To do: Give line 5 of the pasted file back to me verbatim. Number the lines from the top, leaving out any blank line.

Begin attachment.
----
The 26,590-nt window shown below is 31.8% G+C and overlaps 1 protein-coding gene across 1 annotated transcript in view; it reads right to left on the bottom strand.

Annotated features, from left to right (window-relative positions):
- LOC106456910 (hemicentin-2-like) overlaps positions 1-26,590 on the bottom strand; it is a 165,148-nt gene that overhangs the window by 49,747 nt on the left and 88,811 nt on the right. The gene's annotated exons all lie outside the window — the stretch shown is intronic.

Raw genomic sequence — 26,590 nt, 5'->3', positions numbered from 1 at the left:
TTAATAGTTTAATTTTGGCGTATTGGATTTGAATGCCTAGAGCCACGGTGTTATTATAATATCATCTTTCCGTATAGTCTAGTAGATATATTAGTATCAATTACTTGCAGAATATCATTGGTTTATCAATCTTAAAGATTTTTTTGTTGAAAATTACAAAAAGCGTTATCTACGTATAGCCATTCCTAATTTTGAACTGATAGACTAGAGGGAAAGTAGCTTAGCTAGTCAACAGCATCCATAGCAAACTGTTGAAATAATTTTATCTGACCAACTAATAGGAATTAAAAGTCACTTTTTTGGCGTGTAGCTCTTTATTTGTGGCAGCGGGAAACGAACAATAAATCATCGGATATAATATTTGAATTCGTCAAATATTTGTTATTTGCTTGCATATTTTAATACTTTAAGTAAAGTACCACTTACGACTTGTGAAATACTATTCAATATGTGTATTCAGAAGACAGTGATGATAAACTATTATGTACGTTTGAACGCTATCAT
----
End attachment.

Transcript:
TTAATAGTTTAATTTTGGCGTATTGGATTTGAATGCCTAGAGCCACGGTGTTATTATAATATCATCTTTCCGTATAGTCTAGTAGATATATTAGTATCAATTACTTGCAGAATATCATTGGTTTATCAATCTTAAAGATTTTTTTGTTGAAAATTACAAAAAGCGTTATCTACGTATAGCCATTCCTAATTTTGAACTGATAGACTAGAGGGAAAGTAGCTTAGCTAGTCAACAGCATCCATAGCAAACTGTTGAAATAATTTTATCTGACCAACTAATAGGAATTAAAAGTCACTTTTTTGGCGTGTAGCTCTTTATTTGTGGCAGCGGGAAACGAACAATAAATCATCGGATATAATATTTGAATTCGTCAAATATTTGTTATTTGCTTGCATATTTTAATACTTTAAGTAAAGTACCACTTACGACTTGTGAAATACTATTCAATATGTGTATTCAGAAGACAGTGATGATAAACTATTATGTACGTTTGAACGCTATCAT